Keep afloat on the currency waves

By Ben Amrany, November 18, 2010
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Anyone thinking of buying an overseas property will know that currency fluctuations can be extremely volatile, making transferring large sums of money very stressful.

From when you initially make an offer on a property to the time of completion, the exchange rate can swing significantly, making that home considerably more expensive than you had budgeted for. This has certainly been the case in recent times against most major currencies.

Over the past couple of years the pound has had a particularly turbulent time trading against the Dollar, Euro and Shekel, weakening to nearly all-time lows.

I believe there are four main factors that have major effects on rates and I call it the "currency compass". The two main contributing factors are economic data and the political stability of a country.

The release of economic data such as interest rate decisions and employment figures can have an enormous effect on a currency pair. We saw this earlier this year in the UK - when a country is in the midst of a General Election it tends to be at its most unstable politically. It only takes one comment from an MP to send exchange rates spiralling out of control.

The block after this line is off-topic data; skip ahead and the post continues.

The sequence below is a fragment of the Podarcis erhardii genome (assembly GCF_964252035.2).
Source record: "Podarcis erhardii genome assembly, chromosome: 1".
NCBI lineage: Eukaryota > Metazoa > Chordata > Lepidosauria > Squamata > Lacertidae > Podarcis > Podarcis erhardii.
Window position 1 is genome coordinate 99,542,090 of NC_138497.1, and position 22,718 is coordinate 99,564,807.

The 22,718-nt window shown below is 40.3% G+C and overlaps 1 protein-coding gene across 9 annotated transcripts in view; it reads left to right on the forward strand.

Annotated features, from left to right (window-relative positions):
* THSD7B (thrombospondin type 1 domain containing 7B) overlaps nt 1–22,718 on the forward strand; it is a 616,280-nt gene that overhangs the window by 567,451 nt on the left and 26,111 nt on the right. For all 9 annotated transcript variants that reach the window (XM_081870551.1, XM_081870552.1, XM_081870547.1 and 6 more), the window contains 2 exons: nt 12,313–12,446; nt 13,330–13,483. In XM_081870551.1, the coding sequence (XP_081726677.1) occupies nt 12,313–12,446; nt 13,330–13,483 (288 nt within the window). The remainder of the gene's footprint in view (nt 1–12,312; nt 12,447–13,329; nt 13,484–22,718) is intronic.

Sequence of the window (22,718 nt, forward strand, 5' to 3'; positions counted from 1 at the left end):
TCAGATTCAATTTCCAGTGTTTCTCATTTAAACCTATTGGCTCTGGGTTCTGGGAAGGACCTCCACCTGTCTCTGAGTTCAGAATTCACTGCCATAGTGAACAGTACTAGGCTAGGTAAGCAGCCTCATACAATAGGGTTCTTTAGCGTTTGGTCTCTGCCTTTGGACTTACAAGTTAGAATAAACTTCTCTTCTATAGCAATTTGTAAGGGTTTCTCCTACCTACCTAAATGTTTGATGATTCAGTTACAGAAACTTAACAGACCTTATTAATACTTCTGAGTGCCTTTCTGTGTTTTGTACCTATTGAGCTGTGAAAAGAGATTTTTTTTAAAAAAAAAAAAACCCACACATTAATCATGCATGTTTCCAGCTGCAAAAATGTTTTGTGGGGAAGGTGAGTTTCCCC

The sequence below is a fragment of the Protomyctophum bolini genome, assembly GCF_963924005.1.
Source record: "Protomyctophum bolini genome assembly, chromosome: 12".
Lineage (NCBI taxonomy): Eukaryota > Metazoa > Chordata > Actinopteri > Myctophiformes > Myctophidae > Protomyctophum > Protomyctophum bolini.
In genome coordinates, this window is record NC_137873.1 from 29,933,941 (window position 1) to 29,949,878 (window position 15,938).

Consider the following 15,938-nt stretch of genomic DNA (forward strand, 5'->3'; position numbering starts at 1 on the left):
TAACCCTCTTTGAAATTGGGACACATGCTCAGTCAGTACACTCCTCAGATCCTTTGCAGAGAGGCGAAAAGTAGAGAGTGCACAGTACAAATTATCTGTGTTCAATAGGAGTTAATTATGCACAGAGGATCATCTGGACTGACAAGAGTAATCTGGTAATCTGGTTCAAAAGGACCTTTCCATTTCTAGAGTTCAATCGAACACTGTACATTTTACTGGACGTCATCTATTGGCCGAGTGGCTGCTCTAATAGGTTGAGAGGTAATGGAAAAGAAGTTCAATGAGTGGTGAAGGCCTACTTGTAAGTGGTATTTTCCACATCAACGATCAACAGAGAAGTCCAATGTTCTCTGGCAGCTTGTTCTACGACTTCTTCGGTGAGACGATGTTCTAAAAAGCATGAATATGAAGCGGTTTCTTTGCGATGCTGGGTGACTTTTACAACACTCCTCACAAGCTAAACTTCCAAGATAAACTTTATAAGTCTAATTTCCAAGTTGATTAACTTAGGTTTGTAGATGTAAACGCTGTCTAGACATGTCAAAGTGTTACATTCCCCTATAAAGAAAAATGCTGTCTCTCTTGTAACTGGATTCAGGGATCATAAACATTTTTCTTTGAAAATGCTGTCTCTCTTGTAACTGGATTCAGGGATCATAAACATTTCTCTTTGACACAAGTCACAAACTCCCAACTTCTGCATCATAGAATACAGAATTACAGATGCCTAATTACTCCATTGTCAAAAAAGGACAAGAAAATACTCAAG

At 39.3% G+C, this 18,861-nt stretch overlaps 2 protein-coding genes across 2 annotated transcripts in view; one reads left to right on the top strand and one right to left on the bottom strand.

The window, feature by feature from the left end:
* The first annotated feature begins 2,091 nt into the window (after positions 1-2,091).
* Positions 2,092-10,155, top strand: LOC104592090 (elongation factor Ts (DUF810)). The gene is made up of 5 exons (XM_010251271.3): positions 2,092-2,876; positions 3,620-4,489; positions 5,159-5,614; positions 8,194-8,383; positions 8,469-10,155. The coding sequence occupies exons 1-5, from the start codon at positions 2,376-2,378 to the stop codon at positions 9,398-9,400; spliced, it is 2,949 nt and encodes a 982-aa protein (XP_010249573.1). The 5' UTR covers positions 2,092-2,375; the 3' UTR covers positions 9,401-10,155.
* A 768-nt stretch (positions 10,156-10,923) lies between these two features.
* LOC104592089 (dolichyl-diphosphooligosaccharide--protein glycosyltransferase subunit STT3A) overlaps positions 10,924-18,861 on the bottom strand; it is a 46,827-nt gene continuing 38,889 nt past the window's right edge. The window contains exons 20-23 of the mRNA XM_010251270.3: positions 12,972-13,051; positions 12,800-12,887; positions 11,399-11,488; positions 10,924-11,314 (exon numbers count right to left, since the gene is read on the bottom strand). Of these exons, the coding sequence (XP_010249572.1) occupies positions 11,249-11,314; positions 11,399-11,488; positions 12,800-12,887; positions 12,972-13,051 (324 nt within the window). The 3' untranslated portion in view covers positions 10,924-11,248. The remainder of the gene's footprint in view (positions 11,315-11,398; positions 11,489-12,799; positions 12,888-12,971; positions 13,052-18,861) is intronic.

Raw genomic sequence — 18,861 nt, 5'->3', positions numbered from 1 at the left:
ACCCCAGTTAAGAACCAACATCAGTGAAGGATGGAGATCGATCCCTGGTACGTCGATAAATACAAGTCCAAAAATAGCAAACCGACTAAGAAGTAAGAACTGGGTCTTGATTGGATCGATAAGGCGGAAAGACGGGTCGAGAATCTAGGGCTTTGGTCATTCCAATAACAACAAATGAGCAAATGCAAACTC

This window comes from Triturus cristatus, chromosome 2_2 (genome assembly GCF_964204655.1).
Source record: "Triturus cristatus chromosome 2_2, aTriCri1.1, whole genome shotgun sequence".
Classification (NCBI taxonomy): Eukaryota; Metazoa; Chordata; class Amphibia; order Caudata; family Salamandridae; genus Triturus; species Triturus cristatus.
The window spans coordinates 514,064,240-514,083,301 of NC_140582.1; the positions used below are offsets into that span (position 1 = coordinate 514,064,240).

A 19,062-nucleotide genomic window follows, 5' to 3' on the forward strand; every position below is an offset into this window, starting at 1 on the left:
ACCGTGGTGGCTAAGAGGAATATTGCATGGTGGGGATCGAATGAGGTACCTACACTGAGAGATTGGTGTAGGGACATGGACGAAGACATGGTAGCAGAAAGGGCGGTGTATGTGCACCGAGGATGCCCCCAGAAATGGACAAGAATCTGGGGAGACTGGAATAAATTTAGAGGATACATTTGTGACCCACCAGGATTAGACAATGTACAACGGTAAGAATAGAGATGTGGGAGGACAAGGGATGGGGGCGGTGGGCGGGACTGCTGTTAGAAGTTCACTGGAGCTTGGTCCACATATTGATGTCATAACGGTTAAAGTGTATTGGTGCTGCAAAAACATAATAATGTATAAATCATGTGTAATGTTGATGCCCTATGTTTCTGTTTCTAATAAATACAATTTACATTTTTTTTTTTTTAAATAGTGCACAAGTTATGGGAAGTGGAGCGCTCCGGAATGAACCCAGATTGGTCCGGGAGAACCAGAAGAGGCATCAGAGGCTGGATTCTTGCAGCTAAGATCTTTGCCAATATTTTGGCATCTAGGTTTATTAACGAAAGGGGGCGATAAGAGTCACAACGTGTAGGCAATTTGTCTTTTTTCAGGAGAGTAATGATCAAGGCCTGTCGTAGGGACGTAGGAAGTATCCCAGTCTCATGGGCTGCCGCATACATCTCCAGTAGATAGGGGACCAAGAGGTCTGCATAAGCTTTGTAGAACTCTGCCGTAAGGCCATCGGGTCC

The two other points on the compass are unforeseen circumstances such as earthquakes and acts of terrorism. There is little that can be done about these, except perhaps avoiding a knee-jerk reaction, as often currencies fall sharply before rising again in the immediate aftermath of such events.

Despite the economic problems the UK is facing, there have been opportunities to capitalise on gains.

Over the past year, the pound has had a high-low swing of more than 15 per cent against the Shekel and Dollar. In real terms if you were exchanging £200,000 at the high point you would have gained an extra NIS 200,380 and $52,980 respectively (approximately £33,000).

What can you do to protect yourself and get maximum bang for your buck if you regularly transfer money?

One of the most popular currency tools os the forward contract.

This is where you can secure a rate for up to two years in advance, which means you are protected from any adverse currency movements.

You can place this order at the time you need to put a deposit down on a property. This may be the best solution to give you peace of mind on your currency exchange in such volatile times.

Ben Amrany is a proprietary trader with Currencies.co.uk

    Last updated: 2:29pm, November 18 2010